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Parashat Toldot: Yitzchak's Gevura in Gerar

Parashat Toldot: Yitzchak's Gevura in Gerar

Yitchak personifies midat hadin and gevura. These qualities are manifest in that he stands before G-d alone, and does not negotiate with the Philistines. This teaches us how to relate to our enemies on the national and personal levels. Where is the Biblical Gerar today?

Yoel Yakoby

.וכל הבארות אשר חפרו עבדי אביו בימי אברהם אביו סתמום פלישתים וימלאום עפר"
"ויאמר אבימלך אל יצחק לך מעימנו כי עצמת ממנו מאוד. וילך משם יצחק ויחן בנחל גרר וישב שם

"And the Philistines stopped up all the wells which his father's servants had dug in the days of his father Abraham, filling them with earth. And Avimelech said to Yitzchak: Go away from us, for you have become too big for us. So Yitzchak departed from there and encamped in the wadi of Gerar, where he settled." (Bereishit 26: 15-17).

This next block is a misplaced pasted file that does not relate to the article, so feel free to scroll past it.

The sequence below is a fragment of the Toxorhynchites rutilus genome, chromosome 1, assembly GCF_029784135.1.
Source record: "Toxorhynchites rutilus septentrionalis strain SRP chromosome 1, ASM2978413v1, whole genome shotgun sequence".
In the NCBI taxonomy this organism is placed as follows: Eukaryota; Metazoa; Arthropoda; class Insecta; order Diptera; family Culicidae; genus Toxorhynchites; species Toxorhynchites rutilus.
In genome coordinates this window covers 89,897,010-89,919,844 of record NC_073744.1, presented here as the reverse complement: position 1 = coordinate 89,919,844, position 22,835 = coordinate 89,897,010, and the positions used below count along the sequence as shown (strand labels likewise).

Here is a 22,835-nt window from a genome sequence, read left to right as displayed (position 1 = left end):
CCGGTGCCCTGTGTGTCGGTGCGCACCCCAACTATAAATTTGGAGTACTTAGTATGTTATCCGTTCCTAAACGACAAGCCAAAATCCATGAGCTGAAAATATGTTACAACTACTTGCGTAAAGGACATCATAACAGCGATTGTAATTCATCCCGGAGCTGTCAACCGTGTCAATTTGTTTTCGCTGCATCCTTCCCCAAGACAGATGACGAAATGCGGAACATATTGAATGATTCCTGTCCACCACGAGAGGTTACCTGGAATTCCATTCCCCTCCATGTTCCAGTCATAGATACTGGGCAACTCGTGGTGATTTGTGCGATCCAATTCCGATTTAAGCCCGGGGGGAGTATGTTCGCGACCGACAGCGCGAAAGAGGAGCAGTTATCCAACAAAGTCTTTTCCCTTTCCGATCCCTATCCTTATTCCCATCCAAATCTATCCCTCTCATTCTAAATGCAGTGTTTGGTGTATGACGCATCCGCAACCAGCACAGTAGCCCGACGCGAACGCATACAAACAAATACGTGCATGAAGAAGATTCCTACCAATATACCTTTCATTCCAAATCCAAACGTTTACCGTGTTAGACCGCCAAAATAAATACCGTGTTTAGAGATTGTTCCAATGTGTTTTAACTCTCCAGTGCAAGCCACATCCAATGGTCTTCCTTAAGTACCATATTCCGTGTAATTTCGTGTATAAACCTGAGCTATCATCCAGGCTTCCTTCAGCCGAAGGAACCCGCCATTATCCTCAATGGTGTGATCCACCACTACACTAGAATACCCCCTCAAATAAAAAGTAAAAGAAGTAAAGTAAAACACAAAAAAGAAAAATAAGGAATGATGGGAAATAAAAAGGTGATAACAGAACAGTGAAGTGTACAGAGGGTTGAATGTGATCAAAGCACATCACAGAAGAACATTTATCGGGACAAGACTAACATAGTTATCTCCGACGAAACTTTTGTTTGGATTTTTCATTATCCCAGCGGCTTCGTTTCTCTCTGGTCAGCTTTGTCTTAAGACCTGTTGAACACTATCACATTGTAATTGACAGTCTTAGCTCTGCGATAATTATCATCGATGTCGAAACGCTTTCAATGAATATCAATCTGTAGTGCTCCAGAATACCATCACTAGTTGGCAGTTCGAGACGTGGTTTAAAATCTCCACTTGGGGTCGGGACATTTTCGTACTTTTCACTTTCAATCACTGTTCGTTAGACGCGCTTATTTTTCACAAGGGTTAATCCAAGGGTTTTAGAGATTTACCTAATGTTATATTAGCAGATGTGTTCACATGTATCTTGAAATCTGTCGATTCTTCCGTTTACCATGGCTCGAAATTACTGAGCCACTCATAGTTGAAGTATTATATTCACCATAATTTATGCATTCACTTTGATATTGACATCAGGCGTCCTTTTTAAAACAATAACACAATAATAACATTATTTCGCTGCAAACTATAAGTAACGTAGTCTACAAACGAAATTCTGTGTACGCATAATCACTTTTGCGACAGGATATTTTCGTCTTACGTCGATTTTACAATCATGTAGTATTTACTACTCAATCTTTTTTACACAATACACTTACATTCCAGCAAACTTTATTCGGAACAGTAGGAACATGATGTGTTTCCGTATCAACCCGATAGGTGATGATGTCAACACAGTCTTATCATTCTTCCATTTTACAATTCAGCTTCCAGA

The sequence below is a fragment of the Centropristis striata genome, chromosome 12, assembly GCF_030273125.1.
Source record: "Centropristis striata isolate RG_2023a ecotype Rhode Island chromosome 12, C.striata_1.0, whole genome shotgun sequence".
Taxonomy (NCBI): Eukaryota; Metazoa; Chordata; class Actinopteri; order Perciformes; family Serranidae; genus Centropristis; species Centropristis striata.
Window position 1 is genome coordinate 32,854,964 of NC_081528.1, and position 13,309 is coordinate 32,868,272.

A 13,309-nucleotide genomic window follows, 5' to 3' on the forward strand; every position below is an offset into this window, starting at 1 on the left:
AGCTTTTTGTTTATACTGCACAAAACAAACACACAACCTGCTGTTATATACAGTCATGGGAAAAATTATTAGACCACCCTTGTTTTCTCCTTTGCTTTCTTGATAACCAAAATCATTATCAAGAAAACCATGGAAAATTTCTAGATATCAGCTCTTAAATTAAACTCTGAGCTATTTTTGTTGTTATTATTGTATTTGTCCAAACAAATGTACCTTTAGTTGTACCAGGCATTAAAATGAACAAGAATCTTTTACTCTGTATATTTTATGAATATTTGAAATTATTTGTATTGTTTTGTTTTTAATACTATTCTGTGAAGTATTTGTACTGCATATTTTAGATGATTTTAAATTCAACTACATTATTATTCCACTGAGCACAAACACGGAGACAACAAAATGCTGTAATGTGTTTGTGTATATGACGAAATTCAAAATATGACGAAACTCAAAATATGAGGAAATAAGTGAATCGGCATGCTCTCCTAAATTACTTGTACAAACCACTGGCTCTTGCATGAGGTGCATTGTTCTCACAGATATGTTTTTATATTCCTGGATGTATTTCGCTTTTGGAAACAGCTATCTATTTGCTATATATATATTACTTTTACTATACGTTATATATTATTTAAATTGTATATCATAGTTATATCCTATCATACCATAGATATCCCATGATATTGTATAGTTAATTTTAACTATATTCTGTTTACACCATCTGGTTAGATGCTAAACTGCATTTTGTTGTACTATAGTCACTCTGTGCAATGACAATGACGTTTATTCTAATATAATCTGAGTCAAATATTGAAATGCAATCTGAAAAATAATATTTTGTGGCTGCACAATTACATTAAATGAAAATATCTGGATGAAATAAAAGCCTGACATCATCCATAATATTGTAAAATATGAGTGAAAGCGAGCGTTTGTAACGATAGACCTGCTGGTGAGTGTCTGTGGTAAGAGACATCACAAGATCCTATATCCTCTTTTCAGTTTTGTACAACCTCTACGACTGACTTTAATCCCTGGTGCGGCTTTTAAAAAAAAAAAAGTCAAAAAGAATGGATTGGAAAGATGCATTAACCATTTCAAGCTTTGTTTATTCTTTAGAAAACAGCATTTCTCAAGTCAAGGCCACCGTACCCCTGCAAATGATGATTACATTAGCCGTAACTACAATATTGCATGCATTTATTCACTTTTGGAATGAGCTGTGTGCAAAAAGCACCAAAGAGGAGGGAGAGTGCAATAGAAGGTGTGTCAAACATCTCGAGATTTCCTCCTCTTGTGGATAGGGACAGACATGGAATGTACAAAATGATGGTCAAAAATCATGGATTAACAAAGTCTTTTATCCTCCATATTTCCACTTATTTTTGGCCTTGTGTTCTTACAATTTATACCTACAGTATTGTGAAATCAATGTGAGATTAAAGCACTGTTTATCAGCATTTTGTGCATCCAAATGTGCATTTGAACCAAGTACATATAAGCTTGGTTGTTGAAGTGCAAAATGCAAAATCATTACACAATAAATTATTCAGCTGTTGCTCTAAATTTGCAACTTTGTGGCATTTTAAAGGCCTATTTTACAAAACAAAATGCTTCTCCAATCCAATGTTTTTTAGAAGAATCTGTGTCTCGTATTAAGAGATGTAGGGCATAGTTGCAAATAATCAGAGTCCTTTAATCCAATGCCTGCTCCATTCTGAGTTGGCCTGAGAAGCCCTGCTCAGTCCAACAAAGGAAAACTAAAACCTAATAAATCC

Gevura with no backbone?

The fact that Yitzchak Avinu is commanded to stay in the Land of Israel and refrain from going down to Egypt does not make life easy for him. Similar to his father, he must hide the fact that Rivka is his wife. Despite Avimelech granting royal protection to the couple ("Anyone who molests this man or his wife shall be put to death"), and the tremendous Divine blessing ("And Yitchak sowed in that land and reaped a hundredfold the same year, and G-d blessed him"), this does not prevent the Philistines from being jealous of his success and persecuting him.

However, what is astounding here is Yitzchak's reaction. When Avimelech asks him to leave ("for you have become far too big for us"), he picks up and leaves. When the Philistines fight with him over the first well he digs, and then the second, he goes on to dig up a third well, over which there is finally no fighting. Thanks to this expansive relief (harchava) he calls the well Rechovot. What is so strange is that Yitzchak is generally perceived as the embodiment of midat hadin, the attribute of strict justice, expressed in the trait of gevura (inner strength, might). Yitchak's comportment throughout this whole saga doesn't seem to square with these traits, rather, on the face of it, reflects weakness.